She throws a tantrum. I yell right back at her. She scratches my face. I twist her nose and ear. She whines to our parents. I run like mad from Mom. Five minutes later, she’s back to tell me she loves me and she’ll miss me. My heart breaks and I have yet to leave. I realize my baby sister is going to be okay and I believe I’m going to be the best big sister ever—only, 1,000 miles away.
When I was younger and a lot more naive, all I ever wanted for my birthday, Christmas or those other gift-giving holidays was a baby sibling. Boy. Girl. It didn’t matter—my parents, or Santa, needed to go and buy that baby quick. For thirteen years, this was my wish, for thirteen years it never happened. I’d already given up when I applied to The Culver Academies—high school with a collegiate twist and boarding school campus. Located in the cornfields of Culver, Indiana, most people have no idea where to begin looking for it on a map. I got accepted, my mom got pregnant and my worrying began.
My little sister was born on March 12, 2002. I, the youngest of her three siblings, was going to be a freshman in high school the following year, which at that time it was only 300 miles away from our home in Kenosha, Wisconsin. I never thought to ask my parents what they were thinking—I finally had my little sister.
Nonetheless I worried and stressed. My parents were old, no actually they are old; I came to terms with this fact a few years after the gray hairs appeared on both of their heads. I suddenly found myself constantly imagining one of them breaking a hip while running after my sister. Work with me and imagine this: baby sister investigates the wonders-of-the-world on all fours, while Mom or Dad in a cartoon like fashion goes flying helplessly across the floor, with the help of a toy truck. Yeah. And let’s not mention how they were surely going to corrupt her with “old people things”. She wasn’t going to have any friends or at least not the sister-best-friend-friends that us older three had had while growing up. When my oldest sister moved out, I had my other sister, who went through elementary, middle, and now high school with me. Who was my little sister going to have? What kind of big sister could I be 300 miles away? And when I got back would she remember my name? Worst thought yet: would she hold any of this against me?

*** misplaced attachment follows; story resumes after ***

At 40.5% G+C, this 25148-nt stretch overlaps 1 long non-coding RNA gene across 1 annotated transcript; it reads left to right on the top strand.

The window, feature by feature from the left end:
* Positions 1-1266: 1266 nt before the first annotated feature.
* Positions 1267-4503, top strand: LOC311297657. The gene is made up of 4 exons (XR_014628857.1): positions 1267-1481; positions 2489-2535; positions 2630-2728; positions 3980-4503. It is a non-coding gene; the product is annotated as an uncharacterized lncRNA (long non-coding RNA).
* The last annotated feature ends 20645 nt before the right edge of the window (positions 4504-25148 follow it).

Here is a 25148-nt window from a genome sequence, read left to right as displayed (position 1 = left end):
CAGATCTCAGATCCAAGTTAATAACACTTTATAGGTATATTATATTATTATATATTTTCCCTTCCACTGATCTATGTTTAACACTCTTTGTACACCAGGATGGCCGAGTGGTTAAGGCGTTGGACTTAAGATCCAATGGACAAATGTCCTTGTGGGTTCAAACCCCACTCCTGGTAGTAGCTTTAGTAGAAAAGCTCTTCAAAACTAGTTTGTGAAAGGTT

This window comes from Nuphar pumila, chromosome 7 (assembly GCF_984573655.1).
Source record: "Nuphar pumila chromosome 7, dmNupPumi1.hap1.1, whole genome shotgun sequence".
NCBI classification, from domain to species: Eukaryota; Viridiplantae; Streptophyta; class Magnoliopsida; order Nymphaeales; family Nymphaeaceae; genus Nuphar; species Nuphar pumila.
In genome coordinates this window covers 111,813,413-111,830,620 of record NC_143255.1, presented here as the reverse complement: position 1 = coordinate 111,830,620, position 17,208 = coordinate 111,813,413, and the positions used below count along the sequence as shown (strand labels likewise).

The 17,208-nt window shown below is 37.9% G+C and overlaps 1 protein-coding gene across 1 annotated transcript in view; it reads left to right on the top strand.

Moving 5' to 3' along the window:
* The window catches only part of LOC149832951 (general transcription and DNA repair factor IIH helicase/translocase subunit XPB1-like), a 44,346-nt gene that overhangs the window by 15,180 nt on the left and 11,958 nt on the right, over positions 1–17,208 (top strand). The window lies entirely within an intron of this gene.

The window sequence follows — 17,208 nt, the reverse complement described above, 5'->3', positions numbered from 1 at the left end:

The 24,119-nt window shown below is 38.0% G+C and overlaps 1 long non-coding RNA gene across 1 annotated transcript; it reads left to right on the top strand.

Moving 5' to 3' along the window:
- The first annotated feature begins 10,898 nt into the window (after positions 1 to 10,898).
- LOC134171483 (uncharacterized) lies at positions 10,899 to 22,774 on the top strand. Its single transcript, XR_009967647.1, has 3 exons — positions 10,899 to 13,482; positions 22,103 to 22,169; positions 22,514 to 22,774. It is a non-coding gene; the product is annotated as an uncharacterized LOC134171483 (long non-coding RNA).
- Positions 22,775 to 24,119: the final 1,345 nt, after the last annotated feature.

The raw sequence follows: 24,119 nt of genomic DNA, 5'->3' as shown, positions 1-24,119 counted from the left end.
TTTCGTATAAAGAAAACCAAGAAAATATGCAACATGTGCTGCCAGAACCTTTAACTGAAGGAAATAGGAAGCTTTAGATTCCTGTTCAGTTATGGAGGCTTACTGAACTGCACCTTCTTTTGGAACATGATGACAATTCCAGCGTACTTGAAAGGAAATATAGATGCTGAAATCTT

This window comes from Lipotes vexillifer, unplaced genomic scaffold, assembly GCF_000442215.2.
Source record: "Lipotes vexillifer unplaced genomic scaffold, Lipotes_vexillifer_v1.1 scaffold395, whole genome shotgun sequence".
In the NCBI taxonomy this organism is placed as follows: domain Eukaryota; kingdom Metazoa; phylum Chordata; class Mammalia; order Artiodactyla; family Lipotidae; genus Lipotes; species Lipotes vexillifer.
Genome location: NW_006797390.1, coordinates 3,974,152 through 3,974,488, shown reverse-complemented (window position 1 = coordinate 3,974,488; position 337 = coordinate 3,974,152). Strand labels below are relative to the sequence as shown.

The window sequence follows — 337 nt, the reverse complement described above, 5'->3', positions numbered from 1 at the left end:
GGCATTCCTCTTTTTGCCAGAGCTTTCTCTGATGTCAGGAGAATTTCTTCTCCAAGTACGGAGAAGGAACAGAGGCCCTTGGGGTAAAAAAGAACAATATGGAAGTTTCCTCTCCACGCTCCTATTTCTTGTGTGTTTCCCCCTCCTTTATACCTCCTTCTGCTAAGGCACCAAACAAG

Five years and a family move to Lowell, Massachusetts later, I am now 1,000 miles away from my little sister for eight months out of the year. She visits me several times a year. She has earned the nickname, Mini-Bisi, from my friends and Mini-Me, from her greatest fan. Whether she earned that name because we look more alike than any of our other siblings (this being a feat as my second oldest sister and I spent a good year of high school passing as twins) or because she’s as vivacious and bull-headed as I am, I’m not sure.
I don’t worry anymore. She’s holding her own. You know those elementary boy bullies? One kicked her in the shins; she pushed him down. I am not condoning her actions (and neither did her teacher or my parents for that matter), but he doesn’t mess with her now. She hasn’t forgotten my name or my room telephone number, which she proceeds to call at 6AM sometimes. I taught her ABCs over the phone and how to count to 10, to avoid our sometimes tearful goodbyes. We’d sing the ABCs once, count to 10, say our Love You’s and hang up. And the best part—I’m the only person on campus that gets cheered up by well-meaning, sometimes incomprehensible, rambling messages from a four-year-old, who’s smart enough to dial 10 digits. I wonder who she learned that from?
So from all this what is it I believe? Well, I believe in the power of love to connect—no matter the circumstances, no matter the age, no matter what—the lives of those intended never to be apart.
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